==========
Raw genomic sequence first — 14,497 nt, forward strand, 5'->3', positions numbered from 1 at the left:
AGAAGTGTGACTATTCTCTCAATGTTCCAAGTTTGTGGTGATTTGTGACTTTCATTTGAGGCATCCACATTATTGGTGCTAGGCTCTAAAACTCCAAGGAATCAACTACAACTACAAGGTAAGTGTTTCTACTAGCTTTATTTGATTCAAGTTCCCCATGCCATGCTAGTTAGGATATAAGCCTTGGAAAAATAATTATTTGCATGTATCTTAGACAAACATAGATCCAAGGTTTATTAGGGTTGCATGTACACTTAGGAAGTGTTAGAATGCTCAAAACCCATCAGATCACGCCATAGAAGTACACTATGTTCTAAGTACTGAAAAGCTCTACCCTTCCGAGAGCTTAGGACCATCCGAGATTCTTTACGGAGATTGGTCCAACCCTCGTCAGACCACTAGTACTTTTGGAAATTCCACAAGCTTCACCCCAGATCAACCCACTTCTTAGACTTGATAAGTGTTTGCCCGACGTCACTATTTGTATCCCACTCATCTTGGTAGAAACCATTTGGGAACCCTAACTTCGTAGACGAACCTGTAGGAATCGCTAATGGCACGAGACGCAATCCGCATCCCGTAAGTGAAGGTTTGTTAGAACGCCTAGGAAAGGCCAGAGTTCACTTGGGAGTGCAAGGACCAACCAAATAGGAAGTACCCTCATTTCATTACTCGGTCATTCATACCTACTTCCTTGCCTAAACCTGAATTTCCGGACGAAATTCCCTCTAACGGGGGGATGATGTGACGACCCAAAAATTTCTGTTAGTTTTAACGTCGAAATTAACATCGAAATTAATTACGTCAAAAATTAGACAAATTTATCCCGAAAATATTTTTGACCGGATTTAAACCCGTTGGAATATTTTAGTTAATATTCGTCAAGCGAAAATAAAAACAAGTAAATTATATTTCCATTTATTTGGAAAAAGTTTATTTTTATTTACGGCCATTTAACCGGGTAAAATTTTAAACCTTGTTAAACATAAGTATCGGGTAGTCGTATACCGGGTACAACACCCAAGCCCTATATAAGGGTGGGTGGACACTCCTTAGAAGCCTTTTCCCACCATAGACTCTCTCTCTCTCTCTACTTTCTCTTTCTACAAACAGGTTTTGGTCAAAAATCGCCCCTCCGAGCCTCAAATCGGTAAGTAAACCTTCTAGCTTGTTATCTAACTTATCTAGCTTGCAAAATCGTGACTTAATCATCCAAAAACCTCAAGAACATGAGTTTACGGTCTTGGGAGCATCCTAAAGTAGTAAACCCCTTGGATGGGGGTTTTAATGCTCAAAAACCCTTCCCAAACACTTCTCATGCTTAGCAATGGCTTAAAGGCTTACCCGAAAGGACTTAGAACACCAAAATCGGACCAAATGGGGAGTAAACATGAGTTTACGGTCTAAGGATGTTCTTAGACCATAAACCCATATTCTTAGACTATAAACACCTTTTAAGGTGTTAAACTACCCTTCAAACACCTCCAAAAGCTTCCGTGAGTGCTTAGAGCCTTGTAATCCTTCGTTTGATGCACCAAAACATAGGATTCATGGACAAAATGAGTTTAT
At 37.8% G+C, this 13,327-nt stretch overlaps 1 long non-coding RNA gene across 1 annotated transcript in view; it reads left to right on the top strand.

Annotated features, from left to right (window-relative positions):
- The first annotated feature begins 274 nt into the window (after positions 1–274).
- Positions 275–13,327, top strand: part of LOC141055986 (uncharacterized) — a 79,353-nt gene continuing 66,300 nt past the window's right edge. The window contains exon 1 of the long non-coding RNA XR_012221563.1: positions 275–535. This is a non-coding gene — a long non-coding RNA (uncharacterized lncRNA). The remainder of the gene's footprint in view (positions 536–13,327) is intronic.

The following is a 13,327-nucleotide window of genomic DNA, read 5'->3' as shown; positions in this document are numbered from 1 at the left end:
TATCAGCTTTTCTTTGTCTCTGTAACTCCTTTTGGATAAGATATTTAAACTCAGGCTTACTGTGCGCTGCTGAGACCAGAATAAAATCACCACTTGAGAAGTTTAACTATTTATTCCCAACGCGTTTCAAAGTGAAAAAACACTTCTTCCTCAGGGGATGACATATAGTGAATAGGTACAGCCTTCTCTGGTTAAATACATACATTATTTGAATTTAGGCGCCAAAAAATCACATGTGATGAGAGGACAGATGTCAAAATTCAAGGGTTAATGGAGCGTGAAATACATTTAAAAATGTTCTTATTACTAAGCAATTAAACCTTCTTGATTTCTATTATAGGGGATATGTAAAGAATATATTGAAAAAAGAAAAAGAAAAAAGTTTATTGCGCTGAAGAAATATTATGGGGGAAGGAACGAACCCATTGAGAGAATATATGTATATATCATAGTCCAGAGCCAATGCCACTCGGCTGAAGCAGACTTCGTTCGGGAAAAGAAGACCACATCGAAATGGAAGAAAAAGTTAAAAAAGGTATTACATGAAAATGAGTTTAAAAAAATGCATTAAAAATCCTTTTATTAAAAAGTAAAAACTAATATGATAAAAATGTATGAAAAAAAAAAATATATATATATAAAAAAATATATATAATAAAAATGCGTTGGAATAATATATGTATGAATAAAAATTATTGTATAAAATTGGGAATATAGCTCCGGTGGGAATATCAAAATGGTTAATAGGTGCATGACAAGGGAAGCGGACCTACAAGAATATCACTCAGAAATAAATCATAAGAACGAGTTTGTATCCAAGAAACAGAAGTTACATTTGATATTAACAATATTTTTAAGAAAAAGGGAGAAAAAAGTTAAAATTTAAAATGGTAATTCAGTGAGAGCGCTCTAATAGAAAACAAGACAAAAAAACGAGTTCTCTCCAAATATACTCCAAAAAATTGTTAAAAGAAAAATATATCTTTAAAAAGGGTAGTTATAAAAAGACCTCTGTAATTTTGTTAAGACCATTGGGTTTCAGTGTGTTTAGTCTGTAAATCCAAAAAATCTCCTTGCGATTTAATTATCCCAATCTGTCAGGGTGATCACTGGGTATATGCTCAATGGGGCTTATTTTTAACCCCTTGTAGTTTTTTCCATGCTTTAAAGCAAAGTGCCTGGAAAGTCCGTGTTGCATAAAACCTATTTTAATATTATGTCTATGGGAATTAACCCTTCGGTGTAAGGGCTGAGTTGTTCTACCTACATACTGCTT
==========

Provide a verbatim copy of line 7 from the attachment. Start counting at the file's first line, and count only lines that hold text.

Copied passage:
The following is a 13,327-nucleotide window of genomic DNA, read 5'->3' as shown; positions in this document are numbered from 1 at the left end: